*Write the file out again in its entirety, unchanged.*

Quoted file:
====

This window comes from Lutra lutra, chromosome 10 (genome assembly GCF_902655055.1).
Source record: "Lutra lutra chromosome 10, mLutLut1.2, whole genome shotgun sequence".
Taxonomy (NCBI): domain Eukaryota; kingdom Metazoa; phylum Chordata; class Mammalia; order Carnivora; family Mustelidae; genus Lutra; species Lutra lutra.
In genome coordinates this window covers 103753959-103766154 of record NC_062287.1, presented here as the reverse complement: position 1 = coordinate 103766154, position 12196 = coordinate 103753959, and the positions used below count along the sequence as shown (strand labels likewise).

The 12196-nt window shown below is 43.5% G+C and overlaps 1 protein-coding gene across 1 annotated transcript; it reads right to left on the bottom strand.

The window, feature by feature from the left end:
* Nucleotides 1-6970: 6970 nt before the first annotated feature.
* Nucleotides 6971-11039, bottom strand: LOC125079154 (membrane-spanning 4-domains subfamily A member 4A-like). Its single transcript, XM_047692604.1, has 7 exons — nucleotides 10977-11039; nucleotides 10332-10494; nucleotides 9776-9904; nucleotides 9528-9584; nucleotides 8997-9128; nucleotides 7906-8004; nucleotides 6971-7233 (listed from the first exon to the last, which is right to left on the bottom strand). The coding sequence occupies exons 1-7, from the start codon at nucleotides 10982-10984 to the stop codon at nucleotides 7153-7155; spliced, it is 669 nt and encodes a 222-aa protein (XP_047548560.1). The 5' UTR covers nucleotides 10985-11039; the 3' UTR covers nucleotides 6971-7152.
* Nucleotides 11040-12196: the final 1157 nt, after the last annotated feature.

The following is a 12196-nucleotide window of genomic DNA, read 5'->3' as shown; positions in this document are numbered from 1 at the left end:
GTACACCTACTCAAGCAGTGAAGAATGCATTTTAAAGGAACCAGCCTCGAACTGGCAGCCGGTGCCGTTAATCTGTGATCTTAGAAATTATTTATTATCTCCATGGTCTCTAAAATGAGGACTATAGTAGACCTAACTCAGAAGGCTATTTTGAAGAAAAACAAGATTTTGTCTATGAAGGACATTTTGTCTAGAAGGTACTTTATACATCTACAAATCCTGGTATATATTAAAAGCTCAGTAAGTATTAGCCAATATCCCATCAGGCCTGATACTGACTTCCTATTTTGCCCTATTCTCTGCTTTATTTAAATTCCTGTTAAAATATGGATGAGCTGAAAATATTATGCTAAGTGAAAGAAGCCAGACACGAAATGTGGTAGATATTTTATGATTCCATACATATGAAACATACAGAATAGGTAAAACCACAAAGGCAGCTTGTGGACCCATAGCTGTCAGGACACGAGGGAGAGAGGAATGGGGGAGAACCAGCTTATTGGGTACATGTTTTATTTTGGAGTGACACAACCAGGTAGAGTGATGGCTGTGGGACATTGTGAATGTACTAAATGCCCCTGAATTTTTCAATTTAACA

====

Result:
This window comes from Lutra lutra, chromosome 10 (genome assembly GCF_902655055.1).
Source record: "Lutra lutra chromosome 10, mLutLut1.2, whole genome shotgun sequence".
Taxonomy (NCBI): domain Eukaryota; kingdom Metazoa; phylum Chordata; class Mammalia; order Carnivora; family Mustelidae; genus Lutra; species Lutra lutra.
In genome coordinates this window covers 103753959-103766154 of record NC_062287.1, presented here as the reverse complement: position 1 = coordinate 103766154, position 12196 = coordinate 103753959, and the positions used below count along the sequence as shown (strand labels likewise).

The 12196-nt window shown below is 43.5% G+C and overlaps 1 protein-coding gene across 1 annotated transcript; it reads right to left on the bottom strand.

The window, feature by feature from the left end:
* Nucleotides 1-6970: 6970 nt before the first annotated feature.
* Nucleotides 6971-11039, bottom strand: LOC125079154 (membrane-spanning 4-domains subfamily A member 4A-like). Its single transcript, XM_047692604.1, has 7 exons — nucleotides 10977-11039; nucleotides 10332-10494; nucleotides 9776-9904; nucleotides 9528-9584; nucleotides 8997-9128; nucleotides 7906-8004; nucleotides 6971-7233 (listed from the first exon to the last, which is right to left on the bottom strand). The coding sequence occupies exons 1-7, from the start codon at nucleotides 10982-10984 to the stop codon at nucleotides 7153-7155; spliced, it is 669 nt and encodes a 222-aa protein (XP_047548560.1). The 5' UTR covers nucleotides 10985-11039; the 3' UTR covers nucleotides 6971-7152.
* Nucleotides 11040-12196: the final 1157 nt, after the last annotated feature.

The following is a 12196-nucleotide window of genomic DNA, read 5'->3' as shown; positions in this document are numbered from 1 at the left end:
GTACACCTACTCAAGCAGTGAAGAATGCATTTTAAAGGAACCAGCCTCGAACTGGCAGCCGGTGCCGTTAATCTGTGATCTTAGAAATTATTTATTATCTCCATGGTCTCTAAAATGAGGACTATAGTAGACCTAACTCAGAAGGCTATTTTGAAGAAAAACAAGATTTTGTCTATGAAGGACATTTTGTCTAGAAGGTACTTTATACATCTACAAATCCTGGTATATATTAAAAGCTCAGTAAGTATTAGCCAATATCCCATCAGGCCTGATACTGACTTCCTATTTTGCCCTATTCTCTGCTTTATTTAAATTCCTGTTAAAATATGGATGAGCTGAAAATATTATGCTAAGTGAAAGAAGCCAGACACGAAATGTGGTAGATATTTTATGATTCCATACATATGAAACATACAGAATAGGTAAAACCACAAAGGCAGCTTGTGGACCCATAGCTGTCAGGACACGAGGGAGAGAGGAATGGGGGAGAACCAGCTTATTGGGTACATGTTTTATTTTGGAGTGACACAACCAGGTAGAGTGATGGCTGTGGGACATTGTGAATGTACTAAATGCCCCTGAATTTTTCAATTTAACA